Permalink for this paragraph 0 Indeed, lectures constitute a genre that often has little life on the printed page or online. When I first started teaching in 2003, I searched the Internet for lesson plans and lectures and found that few were readily available. With all the teachers and professors in the world writing their own distinctive material everyday, why would so few choose to share them with others? Some historians may doubt the usefulness of freely handing out their teaching materials; the texts are the fruit of their own labor, a proprietary work that can only be accessed in a classroom and not skimmed online by a student who chooses not to attend. Yet a great deal of creativity goes into this material, which benefits only the students who take the course (and of those, only the ones who do not spend class texting and checking Facebook).7
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From Peer Review to Peer Production
One option for sharing these texts is a wiki. A number of examples can now be found online in which students and teachers publish their notes, lesson plans, and lectures for wider use, often under a creative commons or GNU license that permits copying and modification of the work. For instance, graduate students working with Professor Zachary Schrag at George Mason University set up the Mason Historiographiki. Built on the model of Wikipedia, it takes advantage of the lucid format of the world’s most famous wiki to provide an outlet for the written material that graduate students generate in the course of studying for oral exams. The site includes both overviews of historiography of topics and periods (“The New Deal,” “Suburbanization”) as well as summaries of books.8
Permalink for this paragraph 0 A few colleagues and I started a wiki called Videri in 2004 for much the same purpose. We had a study group in which we each read a book a week and met to discuss it, sharing our notes. With Wikipedia gaining greater notoriety at the time, it occurred to us to pool these resources—our notes, historiographical essays from class, and the like—and make them available to others. Some of the material was (and still is) quite rough, but the editable format meant that others could build on it and improve. It also meant that notes and papers that would otherwise languish in a file cabinet or hard drive enjoyed some kind of second life online. Every graduate student would not have to reinvent the wheel every time she faced down a reading list with hundreds of monographs.Figure 1: Videri
Permalink for this paragraph 1 Wikis bring to academic writing a process that a number of academics have written about, though fewer have practiced—“peer production.”9 With the pressure to pad CVs with as many accomplishments as possible, scholars do not often co-write, particularly in the humanities. Long gone are the days when scholars like Eric McKitrick and Stanley Elkins or Robert Fogel and Stanley Engerman composed widely read works of history together.10 In peer production, though, numerous people can be widely dispersed and even anonymous to each other and still contribute toward a common task. Wikipedia remains, perhaps, the preeminent example of such a project, but other, older examples abound. The Linux operating system, begun in 1991 by Linus Torvalds, is the product of a gradual accretion of changes by countless computer programmers who have modified it over time.11 Much of the Internet operates on a principle of distributed labor: millions of music listeners uploaded files to share through the centralized music library of Napster, beginning in 1999, while the subsequent development of BitTorrent permitted Internet users to share large files, such as feature-length films and entire discographies, by breaking the data up into small pieces that a downloader receives from many different users rather than a single source.12 Meanwhile, experiments with “crowdsourcing” have shown how people can employ multiple media to contribute in small ways to a larger end, as when WNYC listeners helped map the cost of living in New York by reporting the price of milk in their neighborhoods.13 Each of these projects uses technology to make a public good out of the uncoordinated labor of many different people.Figure 2: A crowdsourcing project from WNYC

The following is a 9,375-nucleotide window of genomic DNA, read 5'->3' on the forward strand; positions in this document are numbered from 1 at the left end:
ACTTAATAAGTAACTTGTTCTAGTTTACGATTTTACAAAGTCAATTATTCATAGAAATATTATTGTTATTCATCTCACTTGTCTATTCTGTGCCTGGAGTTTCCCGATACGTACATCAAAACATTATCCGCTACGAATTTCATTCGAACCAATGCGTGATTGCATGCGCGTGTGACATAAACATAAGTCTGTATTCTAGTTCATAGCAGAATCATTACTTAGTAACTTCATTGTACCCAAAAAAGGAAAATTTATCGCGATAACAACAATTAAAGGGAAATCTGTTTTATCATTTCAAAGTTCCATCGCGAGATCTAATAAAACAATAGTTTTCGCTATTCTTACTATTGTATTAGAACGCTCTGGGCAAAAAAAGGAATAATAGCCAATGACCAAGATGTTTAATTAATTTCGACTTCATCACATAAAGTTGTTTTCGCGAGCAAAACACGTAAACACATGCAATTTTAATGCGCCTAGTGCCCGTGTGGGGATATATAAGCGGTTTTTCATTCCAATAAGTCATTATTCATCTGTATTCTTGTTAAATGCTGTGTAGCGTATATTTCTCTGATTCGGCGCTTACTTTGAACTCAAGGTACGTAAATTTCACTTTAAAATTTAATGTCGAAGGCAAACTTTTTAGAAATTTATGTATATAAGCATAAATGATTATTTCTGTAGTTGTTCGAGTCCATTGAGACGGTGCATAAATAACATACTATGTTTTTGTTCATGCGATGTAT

Permalink for this paragraph 0 Of course, online peer production is not without its drawbacks. As others have noted on Writing History, digital media can be ephemeral, subject to loss of data and obsolescence. Our site crashed in 2007, and the entire archive had to be rebuilt from scratch two years later. For the most part, Videri involved writing in the depersonalized voice that one reserves for writing notes during a lecture or writing an old-fashioned book report—accounting for the content of something without making an argument. Many historians may not find this compelling. A collective effort, it also lacks much of a role for the individual authorship that means so much in academia. As a mass of knowledge categorized into discrete entries about particular books and time periods, it does not feature the linear form of narrative and argument that one finds in an article or book. It employs a “database aesthetic” more familiar to media theorists than to historians; readers can move through the site’s summaries, lectures, and syllabi in any sequence. Scholars and novelists have argued for the potential of “hypertext” to free readers from the tyranny of the linear ever since computer scientist Ted Nelson invented the term in the 1960s, but lack of structure should not be an end in itself. Without a well-defined organization and purpose, a database runs the risk of being just a big pile of information—abundant but inert, well-intentioned but uninsightful.14